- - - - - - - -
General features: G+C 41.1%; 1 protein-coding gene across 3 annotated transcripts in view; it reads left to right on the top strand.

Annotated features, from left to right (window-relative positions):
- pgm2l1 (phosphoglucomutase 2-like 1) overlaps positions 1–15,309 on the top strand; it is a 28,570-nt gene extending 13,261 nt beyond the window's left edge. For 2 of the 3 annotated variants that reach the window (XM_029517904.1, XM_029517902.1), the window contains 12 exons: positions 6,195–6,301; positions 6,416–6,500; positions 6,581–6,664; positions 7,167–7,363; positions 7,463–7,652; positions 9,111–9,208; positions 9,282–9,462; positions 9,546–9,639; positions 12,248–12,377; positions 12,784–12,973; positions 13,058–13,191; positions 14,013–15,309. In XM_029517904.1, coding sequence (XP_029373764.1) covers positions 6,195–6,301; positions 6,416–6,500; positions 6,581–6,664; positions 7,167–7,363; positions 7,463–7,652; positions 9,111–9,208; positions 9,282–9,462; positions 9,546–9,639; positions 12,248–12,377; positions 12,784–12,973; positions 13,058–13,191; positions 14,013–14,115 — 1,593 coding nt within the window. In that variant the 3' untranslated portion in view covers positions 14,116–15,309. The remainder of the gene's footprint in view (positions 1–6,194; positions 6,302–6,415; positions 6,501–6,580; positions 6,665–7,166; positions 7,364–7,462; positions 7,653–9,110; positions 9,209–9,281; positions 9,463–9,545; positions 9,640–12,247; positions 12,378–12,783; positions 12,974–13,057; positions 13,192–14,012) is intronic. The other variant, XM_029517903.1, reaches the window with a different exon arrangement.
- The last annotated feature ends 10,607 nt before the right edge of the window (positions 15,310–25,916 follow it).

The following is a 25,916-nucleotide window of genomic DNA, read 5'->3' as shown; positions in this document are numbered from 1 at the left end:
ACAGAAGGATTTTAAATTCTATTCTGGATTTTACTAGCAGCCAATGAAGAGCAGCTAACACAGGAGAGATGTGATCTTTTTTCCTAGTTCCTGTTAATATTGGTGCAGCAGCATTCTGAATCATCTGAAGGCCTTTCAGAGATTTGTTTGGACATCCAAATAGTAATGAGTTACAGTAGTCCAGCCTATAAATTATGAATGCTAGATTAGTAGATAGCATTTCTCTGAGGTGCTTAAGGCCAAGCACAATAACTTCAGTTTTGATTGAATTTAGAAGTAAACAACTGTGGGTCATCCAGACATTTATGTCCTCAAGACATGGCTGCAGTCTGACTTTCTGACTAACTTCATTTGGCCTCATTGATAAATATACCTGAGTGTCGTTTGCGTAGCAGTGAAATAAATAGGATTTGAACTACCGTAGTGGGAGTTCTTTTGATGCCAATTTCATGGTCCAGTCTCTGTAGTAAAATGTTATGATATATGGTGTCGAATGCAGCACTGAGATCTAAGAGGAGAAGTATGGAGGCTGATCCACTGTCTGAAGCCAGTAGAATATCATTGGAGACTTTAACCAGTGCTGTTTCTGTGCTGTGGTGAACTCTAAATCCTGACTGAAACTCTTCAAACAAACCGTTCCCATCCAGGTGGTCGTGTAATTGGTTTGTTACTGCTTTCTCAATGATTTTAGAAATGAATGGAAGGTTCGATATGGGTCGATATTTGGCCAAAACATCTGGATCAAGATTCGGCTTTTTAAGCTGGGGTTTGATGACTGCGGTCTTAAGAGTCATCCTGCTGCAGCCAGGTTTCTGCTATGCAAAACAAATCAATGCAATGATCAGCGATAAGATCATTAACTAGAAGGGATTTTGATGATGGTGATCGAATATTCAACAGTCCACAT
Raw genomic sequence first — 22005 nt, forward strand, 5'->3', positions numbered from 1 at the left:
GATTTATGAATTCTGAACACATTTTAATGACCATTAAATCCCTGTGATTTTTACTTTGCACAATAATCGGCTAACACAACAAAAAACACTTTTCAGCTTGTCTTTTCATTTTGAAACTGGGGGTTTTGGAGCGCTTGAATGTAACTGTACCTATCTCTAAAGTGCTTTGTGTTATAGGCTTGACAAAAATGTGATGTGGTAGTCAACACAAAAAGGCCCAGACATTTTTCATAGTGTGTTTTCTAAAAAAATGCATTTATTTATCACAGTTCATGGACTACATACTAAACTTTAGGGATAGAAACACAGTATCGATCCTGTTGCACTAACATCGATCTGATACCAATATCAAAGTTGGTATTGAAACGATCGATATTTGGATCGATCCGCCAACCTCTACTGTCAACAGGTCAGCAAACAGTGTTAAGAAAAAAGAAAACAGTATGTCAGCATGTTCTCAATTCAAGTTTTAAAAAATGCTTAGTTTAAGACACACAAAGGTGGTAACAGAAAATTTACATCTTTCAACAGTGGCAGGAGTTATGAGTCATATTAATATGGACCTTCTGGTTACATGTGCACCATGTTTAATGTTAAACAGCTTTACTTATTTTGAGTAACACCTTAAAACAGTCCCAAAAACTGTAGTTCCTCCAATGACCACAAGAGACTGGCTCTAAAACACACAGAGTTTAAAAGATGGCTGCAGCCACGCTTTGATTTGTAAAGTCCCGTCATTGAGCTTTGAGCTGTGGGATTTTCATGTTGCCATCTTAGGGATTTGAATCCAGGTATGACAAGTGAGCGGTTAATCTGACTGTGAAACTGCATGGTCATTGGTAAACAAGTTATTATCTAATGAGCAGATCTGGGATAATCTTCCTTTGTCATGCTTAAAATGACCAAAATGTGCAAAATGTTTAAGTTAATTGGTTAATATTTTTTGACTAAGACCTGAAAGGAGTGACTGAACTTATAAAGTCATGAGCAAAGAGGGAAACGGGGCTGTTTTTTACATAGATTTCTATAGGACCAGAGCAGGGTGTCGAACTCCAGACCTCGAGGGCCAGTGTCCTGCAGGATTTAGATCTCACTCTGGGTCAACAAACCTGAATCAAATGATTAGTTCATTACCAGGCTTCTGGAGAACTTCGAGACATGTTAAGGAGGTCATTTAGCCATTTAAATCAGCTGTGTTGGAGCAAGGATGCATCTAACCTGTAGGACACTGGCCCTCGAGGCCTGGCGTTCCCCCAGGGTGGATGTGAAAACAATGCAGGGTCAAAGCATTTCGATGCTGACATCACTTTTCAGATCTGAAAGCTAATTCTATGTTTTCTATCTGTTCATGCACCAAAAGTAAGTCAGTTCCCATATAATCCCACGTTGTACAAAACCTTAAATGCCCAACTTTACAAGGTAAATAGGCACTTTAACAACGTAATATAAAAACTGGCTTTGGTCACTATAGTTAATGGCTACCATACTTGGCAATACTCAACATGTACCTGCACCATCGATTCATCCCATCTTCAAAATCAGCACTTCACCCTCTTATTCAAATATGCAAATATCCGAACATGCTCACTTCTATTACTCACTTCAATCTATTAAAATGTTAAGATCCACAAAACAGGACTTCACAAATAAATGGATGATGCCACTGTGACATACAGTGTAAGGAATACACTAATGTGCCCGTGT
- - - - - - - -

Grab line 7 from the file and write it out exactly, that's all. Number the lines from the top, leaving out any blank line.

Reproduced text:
Raw genomic sequence first — 22005 nt, forward strand, 5'->3', positions numbered from 1 at the left: